Built in a flood plain along the Fox River, the Farnsworth House, designed by Ludwig Mies van der Rohe is endangered again. Floodwaters are threatening the modernist house once more, as water levels are rising to reach the top of the house’s steel columns, covering its lower terrace.
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For now, all is calm and the Farnsworth House appears safe as the Fox River flood waters recede. As we exhale a collective sigh of relief, we also understand that there is more rain to come. This is not the first flood, nor is it the last, but we are monitoring the forecast very closely and are ready to act. . As you swipe through the slideshow, you will travel back in time and see photographs of the house’s encounters with past floods. . Visit our website for a slideshow of current photographs and read the letter from Executive Director, Scott Mehaffey. . 📸(1. 2020, 2. 2013, 3. 2007, 4. 1996, 5. 1974, 6. 1949). . #farnsworthhouse #farnsworth #savingplaces #thisplacematters #nationaltrustforhistoricpreservation #ludwigmiesvanderrohe #miesvanderrohe #mies #edithfarnsworth #planoillinois #foxriver #iconicarchitecture #architecture #modernarchitecture #modernicon #moderndesign #calmbeforethestorm
Owned and operated by the National Trust for Historic Preservation, the Farnsworth House is threatened again by floodwaters, as heavy rains hit the Chicago area. Although the water, later on, dropped below floor level, and the terrace resurfaced, the danger of flooding is still high as the forecast is predicting more storms for the upcoming weeks.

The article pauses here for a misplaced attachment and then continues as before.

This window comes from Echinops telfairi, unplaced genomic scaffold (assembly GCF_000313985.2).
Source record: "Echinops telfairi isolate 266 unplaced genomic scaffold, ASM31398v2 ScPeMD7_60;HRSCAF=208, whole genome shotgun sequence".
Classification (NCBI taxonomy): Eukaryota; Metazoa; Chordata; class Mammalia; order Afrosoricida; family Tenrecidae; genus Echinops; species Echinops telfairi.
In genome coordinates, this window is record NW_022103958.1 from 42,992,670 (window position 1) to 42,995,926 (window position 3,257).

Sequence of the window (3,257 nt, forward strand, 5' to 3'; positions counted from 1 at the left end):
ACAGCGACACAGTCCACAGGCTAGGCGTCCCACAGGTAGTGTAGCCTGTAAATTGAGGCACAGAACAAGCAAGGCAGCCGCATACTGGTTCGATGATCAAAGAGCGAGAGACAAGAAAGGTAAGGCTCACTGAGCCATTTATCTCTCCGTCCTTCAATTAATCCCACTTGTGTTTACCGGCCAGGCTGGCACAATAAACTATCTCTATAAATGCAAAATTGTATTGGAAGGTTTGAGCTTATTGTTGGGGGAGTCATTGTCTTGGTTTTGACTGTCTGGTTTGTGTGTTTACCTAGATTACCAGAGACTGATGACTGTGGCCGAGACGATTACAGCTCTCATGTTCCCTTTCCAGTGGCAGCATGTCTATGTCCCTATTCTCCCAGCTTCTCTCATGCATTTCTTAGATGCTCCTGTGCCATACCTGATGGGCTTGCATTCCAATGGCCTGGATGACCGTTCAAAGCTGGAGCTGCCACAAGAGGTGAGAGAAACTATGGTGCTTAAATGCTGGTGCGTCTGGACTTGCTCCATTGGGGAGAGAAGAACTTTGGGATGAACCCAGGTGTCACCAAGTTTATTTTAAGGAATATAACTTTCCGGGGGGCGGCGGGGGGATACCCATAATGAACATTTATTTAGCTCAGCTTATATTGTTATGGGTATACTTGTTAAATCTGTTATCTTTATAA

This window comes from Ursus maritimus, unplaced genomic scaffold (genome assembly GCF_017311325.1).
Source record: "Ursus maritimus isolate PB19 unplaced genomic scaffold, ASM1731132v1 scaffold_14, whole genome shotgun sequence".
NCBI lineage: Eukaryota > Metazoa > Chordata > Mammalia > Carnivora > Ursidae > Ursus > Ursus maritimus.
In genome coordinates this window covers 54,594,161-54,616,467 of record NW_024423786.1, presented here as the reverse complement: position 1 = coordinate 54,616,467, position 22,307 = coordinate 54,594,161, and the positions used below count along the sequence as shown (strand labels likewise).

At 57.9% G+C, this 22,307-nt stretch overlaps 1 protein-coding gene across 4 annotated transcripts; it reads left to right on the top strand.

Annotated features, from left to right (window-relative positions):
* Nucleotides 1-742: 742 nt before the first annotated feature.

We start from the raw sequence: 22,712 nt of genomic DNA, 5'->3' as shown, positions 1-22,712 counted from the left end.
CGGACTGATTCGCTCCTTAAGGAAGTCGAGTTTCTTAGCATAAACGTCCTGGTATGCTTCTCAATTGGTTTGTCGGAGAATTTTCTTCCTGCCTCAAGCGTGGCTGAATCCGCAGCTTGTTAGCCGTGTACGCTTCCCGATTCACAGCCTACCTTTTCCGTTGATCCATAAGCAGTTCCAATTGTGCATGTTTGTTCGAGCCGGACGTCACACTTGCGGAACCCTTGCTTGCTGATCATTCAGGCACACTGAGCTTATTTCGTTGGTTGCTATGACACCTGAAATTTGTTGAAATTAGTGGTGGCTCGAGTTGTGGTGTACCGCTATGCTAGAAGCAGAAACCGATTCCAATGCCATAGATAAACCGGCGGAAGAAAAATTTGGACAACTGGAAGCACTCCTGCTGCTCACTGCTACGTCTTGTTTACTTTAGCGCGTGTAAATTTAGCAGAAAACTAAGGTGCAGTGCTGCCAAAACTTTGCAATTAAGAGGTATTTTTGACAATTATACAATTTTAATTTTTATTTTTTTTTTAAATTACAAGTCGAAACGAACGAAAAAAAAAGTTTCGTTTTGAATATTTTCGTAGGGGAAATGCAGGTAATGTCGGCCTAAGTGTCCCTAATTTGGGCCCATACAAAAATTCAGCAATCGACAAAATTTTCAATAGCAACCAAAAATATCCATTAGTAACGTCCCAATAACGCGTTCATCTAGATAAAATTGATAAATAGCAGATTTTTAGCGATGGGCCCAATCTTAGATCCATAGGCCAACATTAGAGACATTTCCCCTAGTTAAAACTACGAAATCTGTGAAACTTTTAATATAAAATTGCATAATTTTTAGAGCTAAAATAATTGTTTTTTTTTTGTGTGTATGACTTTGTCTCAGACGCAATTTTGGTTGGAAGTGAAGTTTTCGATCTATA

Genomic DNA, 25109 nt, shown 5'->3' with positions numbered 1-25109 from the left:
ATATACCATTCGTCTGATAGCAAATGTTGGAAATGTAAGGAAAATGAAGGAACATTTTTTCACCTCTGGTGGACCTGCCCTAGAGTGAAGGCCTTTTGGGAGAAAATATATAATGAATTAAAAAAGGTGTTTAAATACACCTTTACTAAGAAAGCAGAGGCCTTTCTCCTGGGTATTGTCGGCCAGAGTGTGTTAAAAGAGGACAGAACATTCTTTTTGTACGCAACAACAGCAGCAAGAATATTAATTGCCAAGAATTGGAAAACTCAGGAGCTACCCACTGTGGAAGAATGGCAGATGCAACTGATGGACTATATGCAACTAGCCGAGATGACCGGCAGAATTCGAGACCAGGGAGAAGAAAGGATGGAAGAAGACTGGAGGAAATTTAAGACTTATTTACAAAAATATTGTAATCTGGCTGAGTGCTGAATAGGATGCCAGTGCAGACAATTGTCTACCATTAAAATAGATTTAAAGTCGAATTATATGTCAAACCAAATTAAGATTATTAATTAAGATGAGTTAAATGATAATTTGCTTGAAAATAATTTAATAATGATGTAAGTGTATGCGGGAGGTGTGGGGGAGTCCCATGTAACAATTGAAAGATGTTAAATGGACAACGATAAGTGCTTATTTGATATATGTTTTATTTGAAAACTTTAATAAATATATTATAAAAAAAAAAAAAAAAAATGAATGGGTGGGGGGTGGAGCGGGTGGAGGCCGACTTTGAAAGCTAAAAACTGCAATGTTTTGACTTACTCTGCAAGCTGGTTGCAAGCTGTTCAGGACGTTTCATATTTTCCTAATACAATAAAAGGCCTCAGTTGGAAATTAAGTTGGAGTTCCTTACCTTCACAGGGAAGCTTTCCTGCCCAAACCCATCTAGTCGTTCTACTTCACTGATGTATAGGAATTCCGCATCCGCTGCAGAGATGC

Completed in 1951 and created initially for Dr. Edith Farnsworth, by architect Ludwig Mies van der Rohe, the house has faced similar challenges before. The weekend home located in far southwest suburban Planon has been inundated in 1996. At that time, the water broke the house’s plate-glass windows and flooded the interior space, carrying valuable artwork into the river, drenching carpets, and flipping furniture.
Lifted on stilts above ground, the architect is said to have taken into consideration the stream's possible movements, examining “the river’s high-water mark on a nearby bridge”. Nevertheless, suburban development has left the watershed less permeable, raising consequently the risks of flooding. The National Trust for Historic Preservation has suggested putting hydraulic jacks beneath the entire house, to raise it, but the plan was never executed.
On another hand, when Mies van der Rohe was confronted with the flooding reality, his answer documented in “Broken Glass,” by Alex Beam was simply: “we can combat that. It’s easy. You have a canoe there, and if it floods, you take the canoe to the house. It isn’t much. It’s an adventure, but that belongs to life.”
News Via The Chicago Tribune.